Half of Chefs jobs are “difficult to fill”

Restaurants around the country are experiencing difficulties when trying to recruit skilled new Chefs, it has been claimed
Almost half (47 per cent) of all Chefs jobs have been classed as being “difficult to fill”, with the main reason being a lack of skilled candidates, according to new stats from VisitEngland.
In fact, new Chefs roles accounted for just over a fifth (21 per cent) of all skilled trade positions where candidate shortages were experienced.
The situation appears to be worst in the south of the country, with the number of “difficult to fill” Chefs jobs reaching 66 per cent in London and 46 per cent in the South East.
The tourist board is highlighting the issue during English Tourism Week in order to encourage more young people to enter the industry and work in catering and hospitality jobs.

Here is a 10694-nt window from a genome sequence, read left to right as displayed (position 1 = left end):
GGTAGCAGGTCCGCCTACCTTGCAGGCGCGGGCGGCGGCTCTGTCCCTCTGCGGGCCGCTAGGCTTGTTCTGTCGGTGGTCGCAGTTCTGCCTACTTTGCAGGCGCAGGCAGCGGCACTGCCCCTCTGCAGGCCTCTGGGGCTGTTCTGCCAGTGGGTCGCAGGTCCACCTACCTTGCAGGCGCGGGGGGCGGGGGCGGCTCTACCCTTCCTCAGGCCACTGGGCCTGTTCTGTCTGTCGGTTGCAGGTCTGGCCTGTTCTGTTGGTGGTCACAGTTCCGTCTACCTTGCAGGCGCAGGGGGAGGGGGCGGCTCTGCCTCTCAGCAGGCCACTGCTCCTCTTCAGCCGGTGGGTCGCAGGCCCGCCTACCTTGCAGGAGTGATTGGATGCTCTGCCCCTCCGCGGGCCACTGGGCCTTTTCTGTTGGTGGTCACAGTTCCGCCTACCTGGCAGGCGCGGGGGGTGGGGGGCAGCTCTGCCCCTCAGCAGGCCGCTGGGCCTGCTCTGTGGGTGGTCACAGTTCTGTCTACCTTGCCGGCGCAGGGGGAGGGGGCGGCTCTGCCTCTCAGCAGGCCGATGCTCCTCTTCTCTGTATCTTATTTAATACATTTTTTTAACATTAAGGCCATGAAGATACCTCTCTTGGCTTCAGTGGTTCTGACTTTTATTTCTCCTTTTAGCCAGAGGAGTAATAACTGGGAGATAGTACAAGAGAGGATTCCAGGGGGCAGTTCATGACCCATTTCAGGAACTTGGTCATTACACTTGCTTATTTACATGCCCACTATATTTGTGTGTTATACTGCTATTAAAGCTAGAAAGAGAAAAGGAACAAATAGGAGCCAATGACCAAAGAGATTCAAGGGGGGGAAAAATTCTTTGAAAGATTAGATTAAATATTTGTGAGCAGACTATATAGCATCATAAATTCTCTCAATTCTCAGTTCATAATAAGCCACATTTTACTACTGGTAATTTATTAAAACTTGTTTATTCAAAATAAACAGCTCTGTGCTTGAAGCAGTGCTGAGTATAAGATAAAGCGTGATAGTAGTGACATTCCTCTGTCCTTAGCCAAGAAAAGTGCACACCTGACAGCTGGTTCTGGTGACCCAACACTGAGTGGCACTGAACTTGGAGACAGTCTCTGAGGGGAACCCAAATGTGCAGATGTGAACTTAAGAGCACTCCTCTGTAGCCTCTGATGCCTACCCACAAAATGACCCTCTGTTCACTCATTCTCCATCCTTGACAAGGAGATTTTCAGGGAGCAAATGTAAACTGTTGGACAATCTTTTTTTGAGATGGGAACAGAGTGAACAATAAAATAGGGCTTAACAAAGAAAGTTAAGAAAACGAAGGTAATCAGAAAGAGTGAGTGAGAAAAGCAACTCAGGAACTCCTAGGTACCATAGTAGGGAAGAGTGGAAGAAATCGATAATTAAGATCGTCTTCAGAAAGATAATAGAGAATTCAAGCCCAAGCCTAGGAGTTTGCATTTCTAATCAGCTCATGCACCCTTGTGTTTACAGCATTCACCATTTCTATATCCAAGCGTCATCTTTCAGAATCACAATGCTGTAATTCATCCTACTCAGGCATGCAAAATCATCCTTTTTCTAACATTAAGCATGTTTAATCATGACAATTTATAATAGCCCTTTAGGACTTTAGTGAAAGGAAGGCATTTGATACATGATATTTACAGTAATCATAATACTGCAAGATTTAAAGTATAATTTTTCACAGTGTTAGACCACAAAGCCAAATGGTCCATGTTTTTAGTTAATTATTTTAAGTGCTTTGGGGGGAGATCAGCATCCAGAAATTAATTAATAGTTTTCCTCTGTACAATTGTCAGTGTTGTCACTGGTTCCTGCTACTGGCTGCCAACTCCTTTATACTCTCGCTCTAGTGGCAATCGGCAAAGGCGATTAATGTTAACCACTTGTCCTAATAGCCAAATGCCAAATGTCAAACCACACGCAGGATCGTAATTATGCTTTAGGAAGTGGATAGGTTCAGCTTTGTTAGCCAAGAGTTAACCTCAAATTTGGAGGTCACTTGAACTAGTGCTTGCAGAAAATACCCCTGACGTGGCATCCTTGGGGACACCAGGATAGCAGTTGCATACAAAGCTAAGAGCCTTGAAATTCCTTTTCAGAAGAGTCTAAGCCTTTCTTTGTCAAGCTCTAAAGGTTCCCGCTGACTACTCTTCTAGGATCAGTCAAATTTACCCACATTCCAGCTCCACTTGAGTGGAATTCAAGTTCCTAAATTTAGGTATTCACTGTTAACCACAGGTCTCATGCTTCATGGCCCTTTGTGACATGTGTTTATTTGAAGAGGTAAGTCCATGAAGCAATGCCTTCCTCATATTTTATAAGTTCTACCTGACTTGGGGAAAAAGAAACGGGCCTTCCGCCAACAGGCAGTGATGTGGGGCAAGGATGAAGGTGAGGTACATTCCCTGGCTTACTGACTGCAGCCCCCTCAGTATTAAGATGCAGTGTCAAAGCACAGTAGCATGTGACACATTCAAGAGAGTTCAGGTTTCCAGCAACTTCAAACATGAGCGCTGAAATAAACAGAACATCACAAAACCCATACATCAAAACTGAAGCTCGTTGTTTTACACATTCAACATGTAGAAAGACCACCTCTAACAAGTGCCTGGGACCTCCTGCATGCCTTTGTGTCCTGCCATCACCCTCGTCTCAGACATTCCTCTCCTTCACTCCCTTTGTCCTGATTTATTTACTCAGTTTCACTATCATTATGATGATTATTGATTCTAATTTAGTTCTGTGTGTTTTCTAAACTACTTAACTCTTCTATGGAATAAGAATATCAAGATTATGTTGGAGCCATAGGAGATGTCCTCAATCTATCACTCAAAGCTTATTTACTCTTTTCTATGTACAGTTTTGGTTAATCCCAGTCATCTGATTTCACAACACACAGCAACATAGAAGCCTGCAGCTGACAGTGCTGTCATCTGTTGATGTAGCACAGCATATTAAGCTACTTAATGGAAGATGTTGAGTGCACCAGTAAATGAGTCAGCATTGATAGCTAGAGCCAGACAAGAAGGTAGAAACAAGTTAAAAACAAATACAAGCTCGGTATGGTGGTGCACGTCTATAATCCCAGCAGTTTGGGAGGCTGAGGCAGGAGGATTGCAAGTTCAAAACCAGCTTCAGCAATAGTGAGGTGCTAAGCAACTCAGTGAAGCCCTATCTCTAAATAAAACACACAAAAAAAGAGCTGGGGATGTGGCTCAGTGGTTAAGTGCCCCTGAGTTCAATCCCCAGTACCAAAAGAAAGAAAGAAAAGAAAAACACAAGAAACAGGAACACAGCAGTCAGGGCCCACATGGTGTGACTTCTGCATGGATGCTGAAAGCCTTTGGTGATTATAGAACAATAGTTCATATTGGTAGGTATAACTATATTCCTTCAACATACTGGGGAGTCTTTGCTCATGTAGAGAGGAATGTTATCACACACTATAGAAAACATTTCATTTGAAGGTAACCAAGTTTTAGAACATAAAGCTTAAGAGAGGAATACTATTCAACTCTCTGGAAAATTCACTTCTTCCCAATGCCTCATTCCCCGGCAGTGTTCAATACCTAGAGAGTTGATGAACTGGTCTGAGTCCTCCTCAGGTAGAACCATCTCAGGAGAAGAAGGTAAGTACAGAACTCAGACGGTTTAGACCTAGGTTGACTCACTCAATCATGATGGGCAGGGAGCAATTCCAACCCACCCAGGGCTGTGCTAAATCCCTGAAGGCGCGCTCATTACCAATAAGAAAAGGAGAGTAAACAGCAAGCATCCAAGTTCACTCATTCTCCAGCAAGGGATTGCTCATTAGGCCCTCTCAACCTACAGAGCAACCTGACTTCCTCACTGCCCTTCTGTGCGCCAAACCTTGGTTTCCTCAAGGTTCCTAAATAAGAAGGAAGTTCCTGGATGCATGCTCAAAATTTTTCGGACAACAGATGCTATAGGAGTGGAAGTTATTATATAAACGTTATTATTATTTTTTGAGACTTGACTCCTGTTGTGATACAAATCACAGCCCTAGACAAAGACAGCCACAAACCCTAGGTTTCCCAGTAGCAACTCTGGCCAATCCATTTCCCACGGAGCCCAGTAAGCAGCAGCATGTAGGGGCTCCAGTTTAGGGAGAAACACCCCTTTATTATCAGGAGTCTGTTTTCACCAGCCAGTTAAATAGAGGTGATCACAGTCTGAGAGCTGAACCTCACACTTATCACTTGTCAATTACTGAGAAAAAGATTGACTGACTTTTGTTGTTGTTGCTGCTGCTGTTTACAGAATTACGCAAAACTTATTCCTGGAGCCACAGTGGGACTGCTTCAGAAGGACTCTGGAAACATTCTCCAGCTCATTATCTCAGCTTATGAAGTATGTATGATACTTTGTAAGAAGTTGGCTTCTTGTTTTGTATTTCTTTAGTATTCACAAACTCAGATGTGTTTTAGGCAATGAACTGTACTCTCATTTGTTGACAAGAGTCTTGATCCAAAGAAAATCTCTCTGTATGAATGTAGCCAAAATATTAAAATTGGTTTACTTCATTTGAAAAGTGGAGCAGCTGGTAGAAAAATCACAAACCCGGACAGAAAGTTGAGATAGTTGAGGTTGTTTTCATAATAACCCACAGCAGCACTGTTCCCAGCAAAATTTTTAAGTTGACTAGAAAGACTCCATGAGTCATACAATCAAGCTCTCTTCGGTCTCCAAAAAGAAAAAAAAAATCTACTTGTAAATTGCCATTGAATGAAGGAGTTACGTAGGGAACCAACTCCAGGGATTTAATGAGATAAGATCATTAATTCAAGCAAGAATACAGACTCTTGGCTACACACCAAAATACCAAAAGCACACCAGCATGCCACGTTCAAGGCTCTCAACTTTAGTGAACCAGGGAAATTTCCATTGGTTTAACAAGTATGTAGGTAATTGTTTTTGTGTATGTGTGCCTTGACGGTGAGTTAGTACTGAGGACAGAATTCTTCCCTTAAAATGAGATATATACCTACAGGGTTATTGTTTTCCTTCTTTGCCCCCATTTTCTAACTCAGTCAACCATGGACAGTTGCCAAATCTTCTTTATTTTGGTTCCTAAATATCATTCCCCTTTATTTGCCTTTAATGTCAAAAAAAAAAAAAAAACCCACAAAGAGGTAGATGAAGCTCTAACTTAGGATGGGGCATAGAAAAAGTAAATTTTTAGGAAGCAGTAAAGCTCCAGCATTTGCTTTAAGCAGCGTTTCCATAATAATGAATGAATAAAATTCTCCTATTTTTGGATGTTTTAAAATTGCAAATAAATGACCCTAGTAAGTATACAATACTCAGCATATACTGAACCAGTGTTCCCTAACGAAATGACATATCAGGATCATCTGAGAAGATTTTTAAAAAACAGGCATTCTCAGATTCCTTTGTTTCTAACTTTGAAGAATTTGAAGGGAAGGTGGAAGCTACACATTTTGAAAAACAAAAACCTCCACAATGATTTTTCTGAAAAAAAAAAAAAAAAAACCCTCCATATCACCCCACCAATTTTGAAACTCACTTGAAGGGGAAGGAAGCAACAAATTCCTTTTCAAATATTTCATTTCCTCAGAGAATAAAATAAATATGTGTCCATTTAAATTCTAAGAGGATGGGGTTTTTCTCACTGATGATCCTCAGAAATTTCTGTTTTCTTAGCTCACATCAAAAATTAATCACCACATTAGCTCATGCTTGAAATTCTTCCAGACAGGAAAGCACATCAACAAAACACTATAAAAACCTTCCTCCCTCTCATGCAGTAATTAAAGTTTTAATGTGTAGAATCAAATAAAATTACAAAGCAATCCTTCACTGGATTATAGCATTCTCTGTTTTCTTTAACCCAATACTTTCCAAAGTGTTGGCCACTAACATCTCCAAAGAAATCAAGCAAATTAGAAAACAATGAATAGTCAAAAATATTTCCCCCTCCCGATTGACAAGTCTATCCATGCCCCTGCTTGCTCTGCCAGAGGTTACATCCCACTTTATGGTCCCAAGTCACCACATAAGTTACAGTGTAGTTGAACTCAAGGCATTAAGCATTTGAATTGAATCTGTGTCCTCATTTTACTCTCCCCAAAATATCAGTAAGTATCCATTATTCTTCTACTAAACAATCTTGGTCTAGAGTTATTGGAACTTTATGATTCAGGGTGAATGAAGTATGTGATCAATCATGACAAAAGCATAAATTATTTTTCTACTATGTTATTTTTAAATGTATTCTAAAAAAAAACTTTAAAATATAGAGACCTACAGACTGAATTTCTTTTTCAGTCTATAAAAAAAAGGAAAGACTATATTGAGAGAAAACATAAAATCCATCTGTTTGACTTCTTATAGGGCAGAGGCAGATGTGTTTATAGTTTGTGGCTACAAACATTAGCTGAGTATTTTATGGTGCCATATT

It pointed out that the lack of available skilled Chefs comes despite the fact that many high profile restaurants in the UK, such as The Fat Duck in Bray and Belmond Le Manoir aux Quat'Saisons in Oxford, have become “food destinations” and that a stream of quality young Chefs is needed in order to keep up with demand.
Commenting on the figures, Tom Kerridge, Chef Patron of Michelin starred The Hand and Flowers as well as The Coach in Marlow, said: “The hospitality industry is a vibrant, fun and exciting place to be with many opportunities for growth and promotion, travel and experiences.
“The skill levels are so varied with so much to learn from base level catering through to highly skilled cookery or simple customer service, all the way through to fine dining. It is a wonderful career that I’m very proud to have chosen”.
As part of efforts to encourage more people into the industry, the Big Hospitality Conversation visited Sheffield Hallam University earlier this week with a target of creating up to 60,000 new hospitality jobs for people under the age of 24 by the end of next year.
By Owen Mckeon
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